Ho is charged include “willfully and knowingly engage and participate, both directly and indirectly, in the development and production of special nuclear material outside of the United States, namely. in the People’s Republic of China, with the intent to secure an advantage to the People’s Republic of China.” To achieve his goals of providing the PRC with US nuclear technologies, Ho recruited a number of individuals with significant nuclear technology expertise, to include, Ching Ning Guey, who is identified as “US Person 1” in Ho’s unsealed indictment, and who was employed by the Tennessee Valley Authority (TVA) as a Senior Manager for Probabilistic Risk Assessment in the Nuclear Power Group from April 2010 through September 2014. Guey was born in Taiwan and became a naturalized U.S. citizen in 1990. Prior to his employment with TVA, he was a Probabilistic Risk Assessment Manager with Florida Power & Light (FPL).
Case 3 – Ching Ning Guey
According to the plea agreement signed by Ching Ning Guey, a US national, Guey admits to willfully and knowingly engaging or participating in the development or production of special nuclear material outside of the United States, with a prohibited country as that term is defined in (10 CFR §810.8 – Department of Energy (which includes the People’s Republic of China)); and did so without specific authorization to do so by the Secretary of Energy.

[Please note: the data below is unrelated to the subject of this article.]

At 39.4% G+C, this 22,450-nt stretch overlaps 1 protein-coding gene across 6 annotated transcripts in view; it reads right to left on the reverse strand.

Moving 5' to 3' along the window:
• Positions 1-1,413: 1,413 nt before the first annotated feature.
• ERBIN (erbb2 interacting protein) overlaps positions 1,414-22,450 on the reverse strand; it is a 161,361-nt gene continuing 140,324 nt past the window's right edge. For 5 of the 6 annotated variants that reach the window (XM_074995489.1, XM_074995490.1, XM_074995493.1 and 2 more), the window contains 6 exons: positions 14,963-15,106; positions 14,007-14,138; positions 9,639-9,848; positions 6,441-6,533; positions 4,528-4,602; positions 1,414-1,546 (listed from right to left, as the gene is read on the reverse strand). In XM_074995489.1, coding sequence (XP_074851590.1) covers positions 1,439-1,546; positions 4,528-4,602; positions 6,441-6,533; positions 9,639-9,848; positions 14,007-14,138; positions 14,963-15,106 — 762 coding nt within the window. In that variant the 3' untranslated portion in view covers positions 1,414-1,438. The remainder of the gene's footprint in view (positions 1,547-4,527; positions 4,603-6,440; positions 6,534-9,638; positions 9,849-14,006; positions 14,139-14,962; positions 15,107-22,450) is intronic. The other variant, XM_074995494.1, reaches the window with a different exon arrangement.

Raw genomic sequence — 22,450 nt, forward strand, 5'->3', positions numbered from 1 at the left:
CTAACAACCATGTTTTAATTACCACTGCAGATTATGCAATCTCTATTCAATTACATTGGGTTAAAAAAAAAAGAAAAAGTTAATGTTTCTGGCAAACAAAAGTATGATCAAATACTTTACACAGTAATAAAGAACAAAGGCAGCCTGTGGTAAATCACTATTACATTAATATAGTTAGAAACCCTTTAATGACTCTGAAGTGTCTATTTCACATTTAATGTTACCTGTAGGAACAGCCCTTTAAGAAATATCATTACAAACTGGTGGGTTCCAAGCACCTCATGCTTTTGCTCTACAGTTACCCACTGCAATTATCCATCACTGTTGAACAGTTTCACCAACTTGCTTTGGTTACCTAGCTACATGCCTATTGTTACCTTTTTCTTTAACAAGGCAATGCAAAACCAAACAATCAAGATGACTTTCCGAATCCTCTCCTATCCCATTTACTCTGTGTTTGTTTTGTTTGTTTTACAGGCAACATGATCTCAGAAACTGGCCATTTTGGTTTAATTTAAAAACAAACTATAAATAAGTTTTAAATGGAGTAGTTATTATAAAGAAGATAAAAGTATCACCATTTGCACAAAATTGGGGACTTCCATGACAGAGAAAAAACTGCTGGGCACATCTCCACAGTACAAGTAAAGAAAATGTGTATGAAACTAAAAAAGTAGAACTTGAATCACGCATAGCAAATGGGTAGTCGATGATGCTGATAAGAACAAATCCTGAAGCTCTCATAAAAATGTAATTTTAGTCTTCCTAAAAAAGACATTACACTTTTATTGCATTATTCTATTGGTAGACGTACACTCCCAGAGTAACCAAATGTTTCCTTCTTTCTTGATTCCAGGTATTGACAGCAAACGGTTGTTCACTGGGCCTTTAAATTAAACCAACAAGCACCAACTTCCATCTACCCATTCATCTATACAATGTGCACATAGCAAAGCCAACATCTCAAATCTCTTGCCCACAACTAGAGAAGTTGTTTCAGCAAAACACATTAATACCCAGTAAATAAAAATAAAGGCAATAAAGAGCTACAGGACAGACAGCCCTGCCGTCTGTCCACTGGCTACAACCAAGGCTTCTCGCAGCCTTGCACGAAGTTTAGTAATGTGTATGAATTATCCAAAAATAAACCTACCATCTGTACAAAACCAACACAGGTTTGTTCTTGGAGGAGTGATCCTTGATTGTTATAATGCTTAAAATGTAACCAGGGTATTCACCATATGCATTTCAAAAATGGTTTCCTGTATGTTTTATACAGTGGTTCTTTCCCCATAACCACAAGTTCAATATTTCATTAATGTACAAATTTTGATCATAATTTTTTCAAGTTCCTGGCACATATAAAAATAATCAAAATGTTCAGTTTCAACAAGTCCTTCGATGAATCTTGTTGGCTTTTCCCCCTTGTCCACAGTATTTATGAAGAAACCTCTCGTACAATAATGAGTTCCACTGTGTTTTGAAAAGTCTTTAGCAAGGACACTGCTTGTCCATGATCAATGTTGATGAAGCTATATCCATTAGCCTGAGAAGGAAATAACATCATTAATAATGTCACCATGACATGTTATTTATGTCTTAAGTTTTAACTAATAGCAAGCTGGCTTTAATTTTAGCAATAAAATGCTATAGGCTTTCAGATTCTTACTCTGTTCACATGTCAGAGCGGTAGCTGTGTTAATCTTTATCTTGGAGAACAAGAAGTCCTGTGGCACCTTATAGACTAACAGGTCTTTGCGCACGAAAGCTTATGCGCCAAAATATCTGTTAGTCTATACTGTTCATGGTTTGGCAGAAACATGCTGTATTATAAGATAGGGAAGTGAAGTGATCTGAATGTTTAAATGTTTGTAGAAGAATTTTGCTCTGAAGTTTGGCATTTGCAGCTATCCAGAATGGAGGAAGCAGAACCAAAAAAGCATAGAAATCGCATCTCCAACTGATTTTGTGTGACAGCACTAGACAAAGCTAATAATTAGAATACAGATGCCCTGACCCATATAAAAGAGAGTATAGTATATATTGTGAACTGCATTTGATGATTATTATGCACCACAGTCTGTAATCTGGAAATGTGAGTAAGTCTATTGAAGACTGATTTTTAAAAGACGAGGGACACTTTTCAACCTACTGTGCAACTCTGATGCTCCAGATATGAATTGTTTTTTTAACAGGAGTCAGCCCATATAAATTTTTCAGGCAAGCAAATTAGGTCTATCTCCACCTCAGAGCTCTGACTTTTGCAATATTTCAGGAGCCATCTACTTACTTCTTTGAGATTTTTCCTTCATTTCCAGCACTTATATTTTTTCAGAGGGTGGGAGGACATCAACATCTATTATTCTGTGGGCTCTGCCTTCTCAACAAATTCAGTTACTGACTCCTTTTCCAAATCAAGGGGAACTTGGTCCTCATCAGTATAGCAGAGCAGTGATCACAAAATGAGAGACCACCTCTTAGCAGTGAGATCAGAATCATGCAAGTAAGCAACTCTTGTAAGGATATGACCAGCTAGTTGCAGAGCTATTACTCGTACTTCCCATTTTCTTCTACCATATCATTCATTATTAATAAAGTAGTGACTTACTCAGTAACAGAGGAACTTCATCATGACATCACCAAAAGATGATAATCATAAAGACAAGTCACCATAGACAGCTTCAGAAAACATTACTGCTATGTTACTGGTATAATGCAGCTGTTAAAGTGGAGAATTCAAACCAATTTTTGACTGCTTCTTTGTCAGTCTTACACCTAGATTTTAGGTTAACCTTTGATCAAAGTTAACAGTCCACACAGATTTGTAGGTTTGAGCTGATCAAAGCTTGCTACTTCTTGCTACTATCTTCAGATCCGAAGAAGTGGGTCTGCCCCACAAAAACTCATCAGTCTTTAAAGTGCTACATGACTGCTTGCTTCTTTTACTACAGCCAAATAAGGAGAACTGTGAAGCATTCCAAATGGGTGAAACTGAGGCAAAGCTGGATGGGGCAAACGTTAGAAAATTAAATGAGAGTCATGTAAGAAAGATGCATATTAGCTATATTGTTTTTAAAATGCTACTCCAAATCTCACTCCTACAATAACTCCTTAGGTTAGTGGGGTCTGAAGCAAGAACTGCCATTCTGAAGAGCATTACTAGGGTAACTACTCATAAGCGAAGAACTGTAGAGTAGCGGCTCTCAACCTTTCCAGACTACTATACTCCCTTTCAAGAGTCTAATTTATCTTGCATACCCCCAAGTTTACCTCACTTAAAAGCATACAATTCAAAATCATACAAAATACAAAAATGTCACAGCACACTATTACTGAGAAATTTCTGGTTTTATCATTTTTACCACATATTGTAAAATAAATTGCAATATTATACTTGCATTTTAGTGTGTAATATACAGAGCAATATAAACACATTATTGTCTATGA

Key counterintelligence points:
- All countries protect their interests, and friend or foe may fall within the targeting scope of those charged with collecting intelligence. In the Lin case, it was Taiwan who allegedly recruited Lin to provide classified information. In the Ho and Guey cases, it was the People’s Republic of China.
- Lin successfully manipulated the need to report the foreign contact and foreign travel reporting requirement. His travel went unnoticed for a sufficient period of time that he needed to falsify his SF-86. (SF-86 are normally updated prior to reinvestigation by OPM as part of the security clearance process).
- Ho used his own company, Energy Technology International, to engage US experts as consultants, to explicitly bypass the DOE controls on special nuclear technologies.
- The PRC hosted Ho’s consultants in the PRC.
- Ho used the need for furthering his understanding as the hook for requesting and receiving controlled documents.
- Guey responded directly to Ho’s requests and used his employer’s access to a controlled database to acquired desired documents and designs.
Key take aways:
- The insider has unencumbered access to sensitive and protected information. Access controls and analysis must occur in near real time in order to detect out-of-pattern access to this information. Guey used his TVA access to the Electric Power Research Institute, Inc. research database, access which Ho’s company did not have.
- The cadence of reinvestigations may allow an individual who has falsified or manipulated their personal information to obscure unauthorized contact and perhaps should be adjusted for those in the most sensitive positions.